Not a lot of people acknowledge that they are loved. It is a universal truth as solid and grounding as gravity itself that everyone is loved; even if it’s only by their dogs or the landlord. Someone, somewhere, does wonder if you’re ok, if you’ll catch up with them soon, maybe if you still have that cute tartan bag they could borrow for a bit, or if you’ll ever update that blog of yours. And yet we carry on our days, blissfully caught in our own little bubbles, unintentionally ignorant of these people.
Some say we are islands. Lone individuals in a vast and interesting network of islands. That we should have the right to enjoy our freedom, our independence, our privacy and our solitude. That we should enjoy being able to do whatever we want, however we want in any space that we call our own. Chilled drinks on tables without coasters, picture frames asymmetrically hung, unsuppressed farts and burps, having the light switches facing a certain direction in the off position, having all the “me” time you could possible imagine…whatever tickles your fancy. That this autonomy is worth living for, is worth fighting for, is worth dying for.
Granted, it *is* as amazing and rejuvenating as people say it is…to a point. Then you realize, it doesn’t matter if you can put your drink on the table when your cup is the only one that’s ever there…it doesn’t matter that you can burp disgustingly if no one is there to be disgusted or commend you on the brilliance of your burping ability. We were born into families, whether we like them or not. We are pack animals by nature. We work in companies, we build trade alliances, we import and export to share profits and cultures. We need other people as much as you hate to admit it (just think how miserable you were when you were single for extended periods in your life). We are unique as compared to other people, we are independent of other people, we are distinguished from other people. So you see, it is only through these other people that we are indeed, special, individual and distinct.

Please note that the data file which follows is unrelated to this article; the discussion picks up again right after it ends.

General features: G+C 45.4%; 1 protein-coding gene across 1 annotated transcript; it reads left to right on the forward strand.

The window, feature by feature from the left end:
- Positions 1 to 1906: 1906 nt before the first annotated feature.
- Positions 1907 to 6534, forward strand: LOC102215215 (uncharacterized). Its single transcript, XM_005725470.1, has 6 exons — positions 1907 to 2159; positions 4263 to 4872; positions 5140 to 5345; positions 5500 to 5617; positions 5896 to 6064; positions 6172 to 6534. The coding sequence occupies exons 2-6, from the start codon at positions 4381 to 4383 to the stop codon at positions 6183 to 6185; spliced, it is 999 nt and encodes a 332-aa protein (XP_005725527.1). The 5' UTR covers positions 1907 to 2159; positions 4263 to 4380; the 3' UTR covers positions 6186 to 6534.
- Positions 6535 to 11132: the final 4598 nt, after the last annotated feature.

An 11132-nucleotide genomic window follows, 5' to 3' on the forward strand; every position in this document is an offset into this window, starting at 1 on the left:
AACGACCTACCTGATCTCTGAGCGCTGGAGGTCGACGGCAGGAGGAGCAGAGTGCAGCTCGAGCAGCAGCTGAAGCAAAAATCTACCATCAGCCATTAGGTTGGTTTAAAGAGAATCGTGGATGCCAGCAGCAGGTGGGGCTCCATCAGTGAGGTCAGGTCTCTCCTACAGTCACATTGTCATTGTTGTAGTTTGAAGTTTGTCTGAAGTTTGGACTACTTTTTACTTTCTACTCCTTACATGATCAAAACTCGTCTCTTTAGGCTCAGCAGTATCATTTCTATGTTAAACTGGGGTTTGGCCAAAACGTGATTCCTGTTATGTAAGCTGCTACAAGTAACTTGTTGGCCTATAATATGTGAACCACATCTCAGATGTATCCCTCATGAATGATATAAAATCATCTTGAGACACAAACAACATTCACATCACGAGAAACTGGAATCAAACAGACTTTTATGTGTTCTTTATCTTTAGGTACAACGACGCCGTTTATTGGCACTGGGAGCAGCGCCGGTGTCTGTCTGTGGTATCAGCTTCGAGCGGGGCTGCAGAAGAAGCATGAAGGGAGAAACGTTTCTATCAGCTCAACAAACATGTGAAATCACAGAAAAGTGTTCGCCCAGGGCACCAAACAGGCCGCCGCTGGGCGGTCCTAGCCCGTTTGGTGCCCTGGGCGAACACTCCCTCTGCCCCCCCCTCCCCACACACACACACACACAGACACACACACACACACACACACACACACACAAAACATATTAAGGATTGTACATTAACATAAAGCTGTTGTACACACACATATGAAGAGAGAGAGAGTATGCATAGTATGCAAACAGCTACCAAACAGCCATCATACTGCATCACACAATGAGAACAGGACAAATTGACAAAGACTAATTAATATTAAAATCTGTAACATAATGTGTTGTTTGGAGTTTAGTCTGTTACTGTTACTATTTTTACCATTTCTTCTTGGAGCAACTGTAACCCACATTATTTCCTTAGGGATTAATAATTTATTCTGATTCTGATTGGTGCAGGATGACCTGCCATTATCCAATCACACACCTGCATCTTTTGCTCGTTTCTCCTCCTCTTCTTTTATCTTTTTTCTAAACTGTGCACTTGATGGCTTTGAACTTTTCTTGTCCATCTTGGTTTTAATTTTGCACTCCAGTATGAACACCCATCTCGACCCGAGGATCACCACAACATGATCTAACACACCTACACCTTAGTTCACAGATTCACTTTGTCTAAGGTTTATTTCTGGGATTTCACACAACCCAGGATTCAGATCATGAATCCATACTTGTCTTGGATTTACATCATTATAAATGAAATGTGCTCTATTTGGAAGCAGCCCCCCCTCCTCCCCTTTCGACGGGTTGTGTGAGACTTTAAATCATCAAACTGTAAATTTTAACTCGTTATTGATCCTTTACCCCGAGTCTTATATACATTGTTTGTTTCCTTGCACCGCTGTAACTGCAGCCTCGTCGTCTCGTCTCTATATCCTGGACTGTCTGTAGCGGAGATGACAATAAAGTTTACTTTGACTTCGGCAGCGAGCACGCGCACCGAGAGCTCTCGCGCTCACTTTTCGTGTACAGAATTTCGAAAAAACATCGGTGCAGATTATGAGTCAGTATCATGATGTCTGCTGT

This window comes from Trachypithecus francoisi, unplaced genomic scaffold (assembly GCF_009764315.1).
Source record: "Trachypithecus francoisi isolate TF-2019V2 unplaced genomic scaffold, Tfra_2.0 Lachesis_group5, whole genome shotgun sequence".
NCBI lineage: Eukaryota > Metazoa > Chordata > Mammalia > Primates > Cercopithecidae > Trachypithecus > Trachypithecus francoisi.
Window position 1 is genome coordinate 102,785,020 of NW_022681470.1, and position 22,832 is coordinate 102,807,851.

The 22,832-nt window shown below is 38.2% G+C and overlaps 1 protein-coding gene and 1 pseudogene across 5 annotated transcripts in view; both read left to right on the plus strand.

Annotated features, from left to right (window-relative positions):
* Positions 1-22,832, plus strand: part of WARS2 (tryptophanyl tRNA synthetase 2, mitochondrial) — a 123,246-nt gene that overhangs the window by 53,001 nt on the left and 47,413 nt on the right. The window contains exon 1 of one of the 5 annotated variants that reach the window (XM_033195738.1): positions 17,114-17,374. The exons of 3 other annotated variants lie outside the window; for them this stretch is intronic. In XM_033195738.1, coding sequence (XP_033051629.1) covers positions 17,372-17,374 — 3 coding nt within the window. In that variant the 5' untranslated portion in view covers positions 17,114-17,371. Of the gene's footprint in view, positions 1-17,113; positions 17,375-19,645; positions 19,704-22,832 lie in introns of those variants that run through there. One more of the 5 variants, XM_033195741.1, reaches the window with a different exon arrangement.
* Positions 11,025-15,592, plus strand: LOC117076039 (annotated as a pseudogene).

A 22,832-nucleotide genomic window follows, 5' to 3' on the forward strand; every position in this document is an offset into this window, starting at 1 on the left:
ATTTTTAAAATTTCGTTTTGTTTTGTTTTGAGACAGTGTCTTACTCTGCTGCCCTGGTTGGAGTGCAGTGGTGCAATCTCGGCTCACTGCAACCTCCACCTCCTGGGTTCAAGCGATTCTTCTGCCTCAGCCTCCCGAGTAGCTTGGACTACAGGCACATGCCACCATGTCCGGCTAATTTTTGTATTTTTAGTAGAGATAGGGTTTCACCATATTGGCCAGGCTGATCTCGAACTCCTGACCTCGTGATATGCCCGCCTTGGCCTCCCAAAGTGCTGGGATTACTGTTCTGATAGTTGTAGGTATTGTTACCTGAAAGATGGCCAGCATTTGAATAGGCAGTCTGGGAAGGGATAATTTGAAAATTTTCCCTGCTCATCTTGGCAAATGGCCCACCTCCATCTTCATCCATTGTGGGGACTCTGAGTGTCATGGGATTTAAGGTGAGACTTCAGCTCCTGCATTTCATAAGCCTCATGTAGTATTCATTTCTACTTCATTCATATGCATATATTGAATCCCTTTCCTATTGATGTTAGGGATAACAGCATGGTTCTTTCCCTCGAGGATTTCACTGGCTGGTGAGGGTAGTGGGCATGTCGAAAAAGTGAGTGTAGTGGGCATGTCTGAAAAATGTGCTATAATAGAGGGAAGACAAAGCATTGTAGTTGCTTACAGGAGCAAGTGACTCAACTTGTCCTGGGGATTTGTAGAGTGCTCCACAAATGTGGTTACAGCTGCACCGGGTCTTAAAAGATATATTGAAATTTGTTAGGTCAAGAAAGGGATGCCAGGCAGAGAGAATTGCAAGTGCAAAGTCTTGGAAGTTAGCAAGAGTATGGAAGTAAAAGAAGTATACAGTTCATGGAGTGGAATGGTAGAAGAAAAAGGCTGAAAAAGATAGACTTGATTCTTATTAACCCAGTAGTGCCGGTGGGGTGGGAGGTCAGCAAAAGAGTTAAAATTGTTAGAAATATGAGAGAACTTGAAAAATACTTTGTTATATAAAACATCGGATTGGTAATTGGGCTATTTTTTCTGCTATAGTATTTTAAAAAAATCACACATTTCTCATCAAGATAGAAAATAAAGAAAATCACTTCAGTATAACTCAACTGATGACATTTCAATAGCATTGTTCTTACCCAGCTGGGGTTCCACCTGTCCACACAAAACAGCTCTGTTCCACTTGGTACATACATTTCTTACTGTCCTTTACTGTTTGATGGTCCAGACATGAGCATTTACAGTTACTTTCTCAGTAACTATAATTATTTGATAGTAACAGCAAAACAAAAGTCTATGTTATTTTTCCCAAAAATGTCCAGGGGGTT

My point is…love the people that love you. Even if they love you in the wrong way, whether they nag too much, or they’re too clingy/demanding, or they aren’t communicative enough…they’re still loving you the best way they can, in spite of everything you do to forget that fact. (Of course, if that is the case, you should talk to them and teach them how to love you.) But always remember, they are there for you in ways that you can’t imagine; someday their actions will catch your breathe and make you cry for joy, other days they will frustrate you to no end with all their wrong ways of loving.
It has been a pleasure to have loved, even if I’ve lost some of you along the way. To all those I’ve loved and, in return, have reciprocated the love in any way, shape and form, rest in the knowledge that you would be good, no matter what. Here’s to you and to many more years basking in your uniqueness.
That I would be good even if I did nothing,
That I would be good even if I got the thumbs down,
That I would be good if I got and stayed sick,
That I would be good even if I gained ten pounds,
That I would be fine even if I went bankrupt,
That I would be good if I lost my hair and my youth,
That I would be great if I was no longer queen,
That I would be grand if I was not all knowing,
That I would be loved even when I numb myself,
That I would be good even when I am overwhelmed,
That I would be loved even when I was fuming,
That I would be good even if I was clingy,
That I would be good even if I lost sanity,
That I would be good whether with or without you.
– Alanis Morrisette “That I would be good”
And in your gratitude, remember that you can’t force someone to love you. You can only be someone they can love; the rest is up to them.